International, European and National Challenges
Edited by Lukasz Gruszczynski
This chapter introduces the theme of the book. In this context, it looks at the variety of approaches taken by regulators around the globe with respect to e-cigarettes, as well as at the science that stands behind specific regulatory choices. It also delimits the scope of the book and clarifies terminological nuances. Against this background, the chapter summarizes and critically assesses the findings of the individual authors relating to: (i) the factors that influence the particular paths taken in different jurisdictions; (ii) general features of an optimal regulatory model for e-cigarettes; and (iii) constraints imposed by international and European rules on regulators in this policy space. The chapter also offers some general observations as to the possible future directions of e-cigarette regulation.
The Framework Convention on Tobacco Control (FCTC) is an international treaty that sets global standards for national tobacco control measures. It is widely seen as a major achievement of the global community in the area of public health. However, the emergence of e-cigarettes poses serious conceptual challenges for the Parties as to their proper classification (and subsequent legal treatment) under the Convention. In this context, the chapter investigates whether and to what extent the FCTC disciplines apply to e-cigarettes and whether the mandate enjoyed by the FCTC Conference of the Parties (COP) is sufficiently broad to deal with these products. It concludes that due to the formulation of the relevant provisions, the complex nature of e-cigarettes, and the COP’s unwillingness to take a decisive stance on their status, the Convention regime currently has only a limited impact on the development of legal standards in this policy space.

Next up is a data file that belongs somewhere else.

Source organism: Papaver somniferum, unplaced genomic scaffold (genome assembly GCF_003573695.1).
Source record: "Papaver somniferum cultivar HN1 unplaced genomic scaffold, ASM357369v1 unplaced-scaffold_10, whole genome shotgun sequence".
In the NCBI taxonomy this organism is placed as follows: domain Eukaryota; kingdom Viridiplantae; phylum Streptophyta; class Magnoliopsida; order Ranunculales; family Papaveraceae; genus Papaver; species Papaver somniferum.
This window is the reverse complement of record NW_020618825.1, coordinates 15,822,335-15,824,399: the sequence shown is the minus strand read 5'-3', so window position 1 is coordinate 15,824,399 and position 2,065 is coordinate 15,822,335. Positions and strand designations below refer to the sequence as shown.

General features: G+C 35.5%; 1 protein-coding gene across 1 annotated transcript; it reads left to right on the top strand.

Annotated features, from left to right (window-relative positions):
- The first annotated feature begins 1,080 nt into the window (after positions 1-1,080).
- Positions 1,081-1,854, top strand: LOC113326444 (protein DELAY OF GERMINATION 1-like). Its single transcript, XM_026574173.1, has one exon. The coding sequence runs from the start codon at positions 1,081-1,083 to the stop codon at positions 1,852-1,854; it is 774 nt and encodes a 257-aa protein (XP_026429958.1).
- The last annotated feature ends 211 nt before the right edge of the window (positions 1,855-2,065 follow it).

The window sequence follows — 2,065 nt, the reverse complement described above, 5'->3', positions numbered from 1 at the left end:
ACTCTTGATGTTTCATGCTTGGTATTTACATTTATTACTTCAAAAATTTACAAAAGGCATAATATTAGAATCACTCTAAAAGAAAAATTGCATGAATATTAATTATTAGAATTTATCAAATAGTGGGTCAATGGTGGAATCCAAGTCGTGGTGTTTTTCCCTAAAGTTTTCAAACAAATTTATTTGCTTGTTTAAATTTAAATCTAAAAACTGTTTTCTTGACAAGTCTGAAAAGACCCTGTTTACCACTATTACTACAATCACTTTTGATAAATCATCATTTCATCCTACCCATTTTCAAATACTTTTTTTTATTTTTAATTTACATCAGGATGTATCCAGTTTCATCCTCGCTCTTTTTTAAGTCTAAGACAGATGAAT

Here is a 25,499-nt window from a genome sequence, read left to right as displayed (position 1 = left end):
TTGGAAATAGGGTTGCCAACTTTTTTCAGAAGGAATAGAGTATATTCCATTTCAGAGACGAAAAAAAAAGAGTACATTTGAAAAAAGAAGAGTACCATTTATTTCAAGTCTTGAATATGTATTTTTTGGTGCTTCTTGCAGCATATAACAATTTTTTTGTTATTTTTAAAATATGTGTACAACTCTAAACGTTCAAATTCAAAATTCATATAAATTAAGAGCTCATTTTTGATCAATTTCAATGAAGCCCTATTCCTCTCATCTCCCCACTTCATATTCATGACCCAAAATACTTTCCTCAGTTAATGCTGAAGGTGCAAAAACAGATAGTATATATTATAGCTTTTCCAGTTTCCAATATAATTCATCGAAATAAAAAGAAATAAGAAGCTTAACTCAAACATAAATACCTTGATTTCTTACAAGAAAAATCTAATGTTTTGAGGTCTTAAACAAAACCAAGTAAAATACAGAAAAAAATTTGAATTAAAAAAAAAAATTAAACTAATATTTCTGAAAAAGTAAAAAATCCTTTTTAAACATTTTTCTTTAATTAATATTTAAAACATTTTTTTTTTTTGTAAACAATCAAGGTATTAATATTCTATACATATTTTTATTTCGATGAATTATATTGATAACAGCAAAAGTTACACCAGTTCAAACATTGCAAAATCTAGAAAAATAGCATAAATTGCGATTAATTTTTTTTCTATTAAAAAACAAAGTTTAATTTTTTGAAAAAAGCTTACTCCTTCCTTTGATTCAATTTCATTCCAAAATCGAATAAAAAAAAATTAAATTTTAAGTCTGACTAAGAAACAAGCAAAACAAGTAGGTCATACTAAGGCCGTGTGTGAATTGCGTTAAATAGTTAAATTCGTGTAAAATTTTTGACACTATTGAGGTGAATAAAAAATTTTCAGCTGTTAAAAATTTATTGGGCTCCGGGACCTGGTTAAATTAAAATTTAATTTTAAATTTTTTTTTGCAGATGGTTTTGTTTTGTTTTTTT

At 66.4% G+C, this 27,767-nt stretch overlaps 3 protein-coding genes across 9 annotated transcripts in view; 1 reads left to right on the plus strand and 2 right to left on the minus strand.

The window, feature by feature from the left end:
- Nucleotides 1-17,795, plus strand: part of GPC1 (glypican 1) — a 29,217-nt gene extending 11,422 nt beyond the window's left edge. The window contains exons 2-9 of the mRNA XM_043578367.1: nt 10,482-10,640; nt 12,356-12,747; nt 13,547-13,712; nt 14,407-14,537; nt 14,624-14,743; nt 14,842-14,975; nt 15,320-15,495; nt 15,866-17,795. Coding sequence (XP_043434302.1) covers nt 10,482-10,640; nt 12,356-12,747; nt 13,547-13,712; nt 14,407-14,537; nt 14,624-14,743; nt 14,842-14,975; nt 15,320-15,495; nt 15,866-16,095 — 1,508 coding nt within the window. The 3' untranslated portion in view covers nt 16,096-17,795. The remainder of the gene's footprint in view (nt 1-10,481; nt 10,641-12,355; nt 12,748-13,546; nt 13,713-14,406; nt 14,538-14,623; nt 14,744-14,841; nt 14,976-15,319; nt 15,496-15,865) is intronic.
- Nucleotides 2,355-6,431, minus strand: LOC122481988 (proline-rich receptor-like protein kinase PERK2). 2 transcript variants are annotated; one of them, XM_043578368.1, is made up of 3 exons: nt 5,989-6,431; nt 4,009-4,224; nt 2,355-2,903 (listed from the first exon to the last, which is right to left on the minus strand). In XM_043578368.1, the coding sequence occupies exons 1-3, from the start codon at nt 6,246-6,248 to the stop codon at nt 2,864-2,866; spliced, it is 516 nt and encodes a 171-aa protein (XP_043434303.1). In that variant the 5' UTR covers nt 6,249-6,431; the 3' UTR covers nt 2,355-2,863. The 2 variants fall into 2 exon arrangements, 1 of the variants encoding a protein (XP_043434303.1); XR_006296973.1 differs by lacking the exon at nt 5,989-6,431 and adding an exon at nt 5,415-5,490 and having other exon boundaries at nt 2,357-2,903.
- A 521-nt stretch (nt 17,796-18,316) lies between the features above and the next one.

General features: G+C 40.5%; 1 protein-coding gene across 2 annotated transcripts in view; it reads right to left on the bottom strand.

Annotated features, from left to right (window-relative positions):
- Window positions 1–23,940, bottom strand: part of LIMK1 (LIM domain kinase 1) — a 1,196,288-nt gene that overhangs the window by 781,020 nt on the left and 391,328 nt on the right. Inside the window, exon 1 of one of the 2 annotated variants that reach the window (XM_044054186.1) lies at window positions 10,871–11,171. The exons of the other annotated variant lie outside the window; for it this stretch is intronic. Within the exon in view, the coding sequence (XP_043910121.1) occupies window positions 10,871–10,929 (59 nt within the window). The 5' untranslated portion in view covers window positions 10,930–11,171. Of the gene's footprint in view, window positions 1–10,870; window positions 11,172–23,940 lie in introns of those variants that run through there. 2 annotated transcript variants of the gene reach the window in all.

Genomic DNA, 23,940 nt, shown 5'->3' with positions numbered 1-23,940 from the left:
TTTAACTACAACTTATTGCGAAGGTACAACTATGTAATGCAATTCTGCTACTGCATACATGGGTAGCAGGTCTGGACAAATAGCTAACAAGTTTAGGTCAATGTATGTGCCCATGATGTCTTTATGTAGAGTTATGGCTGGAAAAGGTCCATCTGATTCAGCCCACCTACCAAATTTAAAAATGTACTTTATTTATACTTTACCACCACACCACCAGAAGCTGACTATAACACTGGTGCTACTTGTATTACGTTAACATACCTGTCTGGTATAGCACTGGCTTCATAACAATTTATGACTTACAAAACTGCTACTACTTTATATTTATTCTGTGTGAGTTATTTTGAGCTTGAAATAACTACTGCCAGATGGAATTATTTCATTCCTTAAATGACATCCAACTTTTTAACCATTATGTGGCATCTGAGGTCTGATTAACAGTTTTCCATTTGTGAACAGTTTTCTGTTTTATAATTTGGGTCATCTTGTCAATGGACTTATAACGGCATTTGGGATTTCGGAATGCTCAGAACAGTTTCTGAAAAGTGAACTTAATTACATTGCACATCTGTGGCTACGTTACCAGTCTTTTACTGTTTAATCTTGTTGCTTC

This chapter critically analyses the role that international economic law (IEL) dispute settlement bodies (DSBs) play in the field of tobacco control. In particular, it looks at the recent case law of the World Trade Organization and ad hoc investment tribunals that dealt with the national tobacco control measures. The chapter seeks to demonstrate that IEL DSBs recognize the importance of public health policies relating to tobacco control, and that through their recent decisions, they have actually broadened, rather than undermined, the regulatory space available to States. In this context, the chapter identifies four specific strategies taken by the DSBs: (a) recognizing the sovereign right of States to regulate in the area of tobacco control; (b) clarifying the scope of IEL obligations in a manner sympathetic to public health; (c) accepting the limited scope of DSBs’ review in health-related disputes that involve complex scientific and political questions; and (d) relying on the Framework Convention on Tobacco Control and its guidelines as evidence of fact. Consequently, if a specific domestic measure is found illegal in the course of proceedings, this is due to its discriminatory character or poor regulatory design and not because of any specific IEL hierarchy of values (for example trade and investment protection above public health).